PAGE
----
18 dead and over 13,000 rescued as floodwaters rise in Texas
Storm Harvey has claimed 18 lives, and left over 13,000 in need of rescue, as the floodwaters rise in and around Houston.
An on-duty police officer was among those killed.
Flooding caused by Storm Harvey has devastated the city, forcing tens of thousands of people to flee from their homes.
The heaviest tropical downpour in US history has left an area 15 times the size of Manhattan under water, according to the Houston Chronicle newspaper.
On Tuesday, residents within 1.5 miles (2.4 km) of a chemical plant in Crosby were ordered to evacuate due to the rising risk of an explosion and subsequent leak.
A curfew was also introduced by Houston’s mayor, amid reports of looting, armed robberies and people impersonating police officers.
More than 3,500 people have been rescued by the National Guard following the storm. Up to 30,000 soldiers have been placed on standby to assist in rescue and recovery efforts.
Some 17,000 people are seeking refuge in shelters across Texas, according to the American Red Cross. Two or three more “mega shelters” will be opened to accommodate those affected, authorities said.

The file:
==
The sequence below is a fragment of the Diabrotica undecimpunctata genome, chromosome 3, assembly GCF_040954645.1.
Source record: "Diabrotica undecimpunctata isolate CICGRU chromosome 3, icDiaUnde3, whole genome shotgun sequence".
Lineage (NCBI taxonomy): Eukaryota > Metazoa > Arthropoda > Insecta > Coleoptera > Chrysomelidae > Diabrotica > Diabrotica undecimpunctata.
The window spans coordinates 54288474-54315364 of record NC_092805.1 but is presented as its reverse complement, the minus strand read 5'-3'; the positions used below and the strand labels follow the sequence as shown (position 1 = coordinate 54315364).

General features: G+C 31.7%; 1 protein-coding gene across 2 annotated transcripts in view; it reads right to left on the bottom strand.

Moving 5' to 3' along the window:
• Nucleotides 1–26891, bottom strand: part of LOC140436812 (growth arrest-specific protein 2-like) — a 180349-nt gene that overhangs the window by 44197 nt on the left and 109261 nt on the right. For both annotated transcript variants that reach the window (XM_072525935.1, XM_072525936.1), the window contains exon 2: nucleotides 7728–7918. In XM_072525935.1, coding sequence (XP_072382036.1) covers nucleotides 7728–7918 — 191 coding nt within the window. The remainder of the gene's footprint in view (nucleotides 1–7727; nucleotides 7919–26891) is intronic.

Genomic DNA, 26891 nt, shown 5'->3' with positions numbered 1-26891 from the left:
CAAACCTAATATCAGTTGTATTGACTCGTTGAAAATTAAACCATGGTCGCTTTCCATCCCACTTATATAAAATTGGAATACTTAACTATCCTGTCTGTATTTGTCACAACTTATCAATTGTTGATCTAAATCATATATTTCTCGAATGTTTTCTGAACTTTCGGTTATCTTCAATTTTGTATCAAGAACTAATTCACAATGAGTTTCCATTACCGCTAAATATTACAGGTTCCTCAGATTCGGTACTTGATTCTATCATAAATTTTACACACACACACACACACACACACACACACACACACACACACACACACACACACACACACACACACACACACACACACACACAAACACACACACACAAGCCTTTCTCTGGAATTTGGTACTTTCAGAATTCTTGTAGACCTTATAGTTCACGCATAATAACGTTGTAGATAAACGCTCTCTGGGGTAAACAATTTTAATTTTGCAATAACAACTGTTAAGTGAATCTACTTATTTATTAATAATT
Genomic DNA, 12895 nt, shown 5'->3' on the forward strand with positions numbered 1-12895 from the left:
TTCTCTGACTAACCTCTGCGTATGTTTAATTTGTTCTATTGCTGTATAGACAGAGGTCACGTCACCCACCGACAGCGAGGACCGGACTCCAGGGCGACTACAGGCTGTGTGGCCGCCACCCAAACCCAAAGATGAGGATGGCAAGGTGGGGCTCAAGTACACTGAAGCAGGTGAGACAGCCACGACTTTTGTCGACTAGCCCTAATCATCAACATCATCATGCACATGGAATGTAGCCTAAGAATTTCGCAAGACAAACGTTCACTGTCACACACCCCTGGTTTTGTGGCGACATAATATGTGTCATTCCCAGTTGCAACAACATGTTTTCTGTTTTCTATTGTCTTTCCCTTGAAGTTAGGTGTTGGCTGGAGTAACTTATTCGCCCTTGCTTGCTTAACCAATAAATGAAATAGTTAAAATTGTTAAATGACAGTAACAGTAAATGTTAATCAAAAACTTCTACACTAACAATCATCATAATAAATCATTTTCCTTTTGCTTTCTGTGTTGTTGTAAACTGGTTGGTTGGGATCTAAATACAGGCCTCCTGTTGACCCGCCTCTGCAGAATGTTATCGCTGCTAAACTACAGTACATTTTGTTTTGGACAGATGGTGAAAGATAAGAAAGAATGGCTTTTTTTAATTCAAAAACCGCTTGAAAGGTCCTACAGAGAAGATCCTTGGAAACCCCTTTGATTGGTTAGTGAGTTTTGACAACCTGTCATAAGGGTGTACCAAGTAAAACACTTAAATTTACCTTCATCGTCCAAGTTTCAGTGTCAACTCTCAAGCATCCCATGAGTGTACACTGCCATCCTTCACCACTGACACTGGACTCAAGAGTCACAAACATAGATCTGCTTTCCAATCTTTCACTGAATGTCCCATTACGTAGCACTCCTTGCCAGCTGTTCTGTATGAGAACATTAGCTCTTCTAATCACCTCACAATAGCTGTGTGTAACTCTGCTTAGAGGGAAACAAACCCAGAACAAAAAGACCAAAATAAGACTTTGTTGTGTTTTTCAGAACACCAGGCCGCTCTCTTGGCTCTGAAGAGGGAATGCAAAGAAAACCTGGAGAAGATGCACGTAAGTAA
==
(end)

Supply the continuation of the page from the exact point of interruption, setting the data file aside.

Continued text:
On Wednesday, Singapore’s defence ministry sent four military helicopters to assist with the relief effort, airlifting troops, evacuees and supplies.
With the flooding now entering its fourth day, floods are forecast to worsen over the next 48 hours.
Flood level are set to peak on Wednesday and Thursday, with 51 cm (20in) of rain forecast to fall by the end of the week and up to 127cm (50 in) predicted in some isolated storms.
A breached levee south of Houston and two overflowing reservoir dams outside the city are also adding to the rising water levels.
US President Donald Trump and First Lady Melania Trump walk to board Marine One before departing the White House for Joint Base Andrews, en route to Corpus Christi, Texas | Image: Yin Bogu/Xinhua News Agency/PA Images
Storm of ‘epic proportion’
The National Hurricane Centre warned of “ongoing catastrophic and life-threatening flooding” continuing across south eastern Texas.
While The National Weather Service warned of dangerous flash flooding pushing northeast over the coming days.
With many reported missing, the number of dead is expected to rise once floodwaters start to recede.
US President Donald Trump paid a visit to Corpus Christi where the storm hit to survey the storm damage, but will not travel to Houston.
He told rescue organisers: “This was of epic proportion, nobody has ever seen anything like this.”
Rescue services say that make-shift shelters are beginning to run out of space, as two and possibly three ‘mega-shelters’ are being planned to accommodate evacuees in Houston.
Damage is expected to run into tens of billions of dollars, making it one of America’s most expensive natural disasters.
Southwestern Louisiana is also preparing for potentially disastrous flooding, with hundreds of people already evacuated from chest-deep water after a heavy band of rain inundated Lake Charles on Monday night.
Forecasters say the storm will linger over the Gulf of Mexico, before heading back inland east of Houston on Wednesday – putting New Orleans potentially in its path.